Maihama station in Urayasu, Chiba prefecture lies ten minutes away from Tokyo Station, but the sight of a fairytale castle rising up over swaying palm trees and crowds of ecstatic children mingling with pre-teen girls in Mickey Mouse hats makes one wonder if they just disembarked at the Magic Kingdom. It would not be far from the truth: Urayasu is the home of Tokyo Disneyland, and sister cities with Orlando, Florida.
It is easy to think that the famous cartoon mouse was what brought the two cities together, but instead it was the result of an exhaustive search by a committee of citizens appointed by the Mayor of Urayasu in 1987. “Many locals consider Disney as the reason, but they don’t know the history.” explained Dr. Hachiro “Hatch” Tokuda, former chair of the Urayasu International Friendship Association (UIFA), and the coordinator of the sister city selection committee.
This was fairly unique at the time. It was typical for sister cities to come from Japanese “VIPs” befriending American counterparts at conferences or business forums and establishing sister ties between their hometowns. The communities tended to appreciate their sister partners, but complained about the arbitrary selection.
It was important to the UIFA committee to build a relationship based on common ground, so they sought to find a city that was similar to Urayasu. “Waterfront,” “Commuter Town,” and “Resort Destination” were all “keywords” for the search, explained Tokuda, “Disney was not.”
Over time, the committee narrowed the options down to Alexandria, Virginia, and Orlando, Florida. Alexandria met a lot of the committee’s criteria, but its long history as one of the oldest cities in the U.S. was a bit of a disconnect with Urayasu, which had only become a city a few years prior. Orlando, on the other hand, “was a special city like Tokyo, with many small satellite cities” in its metropolitan area, and was also a “newcomer city” with a short history. Ultimately the committee recommended Orlando to the mayor and, after a period of negotiations between the cities, the sister relationship was established in 1989.
In addition to regular citizen’s delegations, and an exchange between local road running clubs, the core of the sister partnership is formed by annual exchanges of high school students through Dr. Philips High School’s Center for International Study (CIS), a special Orange County program designed to develop international understanding. There, the hosting of students from their sister city and study trips to Urayasu form a key part of the school’s Japanese program. The sister partnership and week-long exchanges are “a great opportunity for us to learn about Japan!” said Rodger Barrows, director of CIS. “The exchange is great for the families and siblings that host (students) and the whole school.”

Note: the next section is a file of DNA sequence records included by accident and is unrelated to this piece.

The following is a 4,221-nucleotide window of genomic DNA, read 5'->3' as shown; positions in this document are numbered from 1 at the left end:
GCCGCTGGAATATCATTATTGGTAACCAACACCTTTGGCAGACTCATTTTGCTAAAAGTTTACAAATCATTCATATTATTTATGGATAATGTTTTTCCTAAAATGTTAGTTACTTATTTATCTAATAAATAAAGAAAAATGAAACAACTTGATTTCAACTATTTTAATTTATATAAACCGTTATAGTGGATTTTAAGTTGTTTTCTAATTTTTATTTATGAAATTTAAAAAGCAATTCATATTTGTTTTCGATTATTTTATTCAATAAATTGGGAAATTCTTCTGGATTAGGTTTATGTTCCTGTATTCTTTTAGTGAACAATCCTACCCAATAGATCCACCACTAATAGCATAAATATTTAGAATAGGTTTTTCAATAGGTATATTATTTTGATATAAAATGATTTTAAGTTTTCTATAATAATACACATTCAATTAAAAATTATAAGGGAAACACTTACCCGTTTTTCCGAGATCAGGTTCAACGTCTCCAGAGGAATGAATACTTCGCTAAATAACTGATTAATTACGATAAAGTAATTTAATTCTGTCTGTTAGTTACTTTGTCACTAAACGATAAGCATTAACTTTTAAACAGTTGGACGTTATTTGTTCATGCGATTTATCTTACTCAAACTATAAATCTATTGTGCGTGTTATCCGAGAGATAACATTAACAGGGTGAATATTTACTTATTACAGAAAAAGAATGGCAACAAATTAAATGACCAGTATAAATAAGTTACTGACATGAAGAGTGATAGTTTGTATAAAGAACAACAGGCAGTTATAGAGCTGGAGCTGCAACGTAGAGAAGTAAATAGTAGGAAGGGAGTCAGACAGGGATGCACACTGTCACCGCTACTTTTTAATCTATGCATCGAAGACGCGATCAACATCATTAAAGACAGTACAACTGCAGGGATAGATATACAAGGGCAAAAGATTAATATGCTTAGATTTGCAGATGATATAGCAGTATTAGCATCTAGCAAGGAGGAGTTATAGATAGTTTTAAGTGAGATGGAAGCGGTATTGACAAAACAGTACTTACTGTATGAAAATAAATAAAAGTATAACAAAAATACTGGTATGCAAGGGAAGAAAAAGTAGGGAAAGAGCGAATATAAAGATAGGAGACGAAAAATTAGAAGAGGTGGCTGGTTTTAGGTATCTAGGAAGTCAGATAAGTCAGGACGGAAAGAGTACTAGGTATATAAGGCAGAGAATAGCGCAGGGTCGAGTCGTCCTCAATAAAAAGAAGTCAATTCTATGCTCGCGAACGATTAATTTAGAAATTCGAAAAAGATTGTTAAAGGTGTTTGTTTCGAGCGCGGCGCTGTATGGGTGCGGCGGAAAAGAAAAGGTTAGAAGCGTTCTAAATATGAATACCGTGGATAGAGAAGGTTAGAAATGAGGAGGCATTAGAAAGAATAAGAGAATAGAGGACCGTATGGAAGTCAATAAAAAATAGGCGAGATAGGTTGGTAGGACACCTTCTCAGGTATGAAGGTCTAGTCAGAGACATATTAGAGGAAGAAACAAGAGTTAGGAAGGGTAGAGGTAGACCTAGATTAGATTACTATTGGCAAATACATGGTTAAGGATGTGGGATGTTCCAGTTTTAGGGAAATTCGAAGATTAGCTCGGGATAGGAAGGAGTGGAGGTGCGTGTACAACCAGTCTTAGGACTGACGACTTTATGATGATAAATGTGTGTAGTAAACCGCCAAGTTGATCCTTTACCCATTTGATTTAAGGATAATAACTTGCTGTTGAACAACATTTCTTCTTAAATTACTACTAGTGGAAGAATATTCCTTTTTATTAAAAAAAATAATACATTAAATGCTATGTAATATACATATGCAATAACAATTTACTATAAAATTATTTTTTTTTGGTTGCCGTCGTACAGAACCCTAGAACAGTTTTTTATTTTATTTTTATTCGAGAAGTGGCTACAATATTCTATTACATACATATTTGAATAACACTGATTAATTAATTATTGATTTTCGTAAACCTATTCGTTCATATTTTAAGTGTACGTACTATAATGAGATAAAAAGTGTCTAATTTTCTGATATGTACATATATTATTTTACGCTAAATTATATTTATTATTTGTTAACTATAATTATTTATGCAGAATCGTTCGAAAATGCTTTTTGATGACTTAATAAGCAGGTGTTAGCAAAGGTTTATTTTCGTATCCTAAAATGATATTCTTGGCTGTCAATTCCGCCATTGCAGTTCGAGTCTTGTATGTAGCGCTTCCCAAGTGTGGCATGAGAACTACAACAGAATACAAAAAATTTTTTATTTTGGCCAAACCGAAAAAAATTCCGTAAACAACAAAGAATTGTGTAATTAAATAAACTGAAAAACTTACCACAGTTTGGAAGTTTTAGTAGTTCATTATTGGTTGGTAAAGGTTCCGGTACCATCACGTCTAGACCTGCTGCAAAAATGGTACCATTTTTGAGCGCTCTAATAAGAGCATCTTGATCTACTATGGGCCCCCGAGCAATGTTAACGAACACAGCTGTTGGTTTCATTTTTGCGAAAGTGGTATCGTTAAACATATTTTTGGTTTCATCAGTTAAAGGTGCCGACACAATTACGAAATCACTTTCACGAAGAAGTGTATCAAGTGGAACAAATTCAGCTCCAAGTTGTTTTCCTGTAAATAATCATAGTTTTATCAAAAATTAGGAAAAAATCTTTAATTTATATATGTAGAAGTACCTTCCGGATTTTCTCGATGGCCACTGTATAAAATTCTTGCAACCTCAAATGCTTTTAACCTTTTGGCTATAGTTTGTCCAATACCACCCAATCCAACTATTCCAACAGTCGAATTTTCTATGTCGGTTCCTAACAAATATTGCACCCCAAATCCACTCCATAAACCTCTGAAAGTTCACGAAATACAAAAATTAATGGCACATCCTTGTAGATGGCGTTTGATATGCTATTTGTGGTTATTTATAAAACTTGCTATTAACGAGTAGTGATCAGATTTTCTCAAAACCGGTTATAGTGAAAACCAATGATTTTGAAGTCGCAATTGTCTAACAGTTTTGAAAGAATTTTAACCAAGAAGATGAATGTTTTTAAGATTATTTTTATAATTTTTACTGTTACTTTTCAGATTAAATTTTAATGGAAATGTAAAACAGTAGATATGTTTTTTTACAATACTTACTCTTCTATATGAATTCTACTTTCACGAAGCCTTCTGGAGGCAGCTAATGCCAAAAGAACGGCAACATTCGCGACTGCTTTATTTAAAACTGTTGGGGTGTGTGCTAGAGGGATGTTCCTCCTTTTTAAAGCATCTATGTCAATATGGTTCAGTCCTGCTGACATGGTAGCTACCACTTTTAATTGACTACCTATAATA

The value to the community is not limited to hosting Urayasu students in Orlando. Barrows explained “Japan is the most popular destination of all of the schools for the international program… When our students go over there they really bond with the host family. (There are) literally rivers of tears at the end of the experience.”
The Orlando-Urayasu sister relationship will celebrate 30 years in 2019. Looking ahead, Tokuda wants to see the robust student and runners programs continue, but for the sistercities to also expand their exchanges to include more programs in areas such as sports, music, and communication. As for the longevity of the partnership, he points to the origins of the sister relationship and a Japanese expression: ichinen no kei wa gantan ni ari. “Preparation and planning are the foundations of success.”
Grace Ruch Clegg is a former Projects and Outreach Coordinator at the East-West Center in Washington.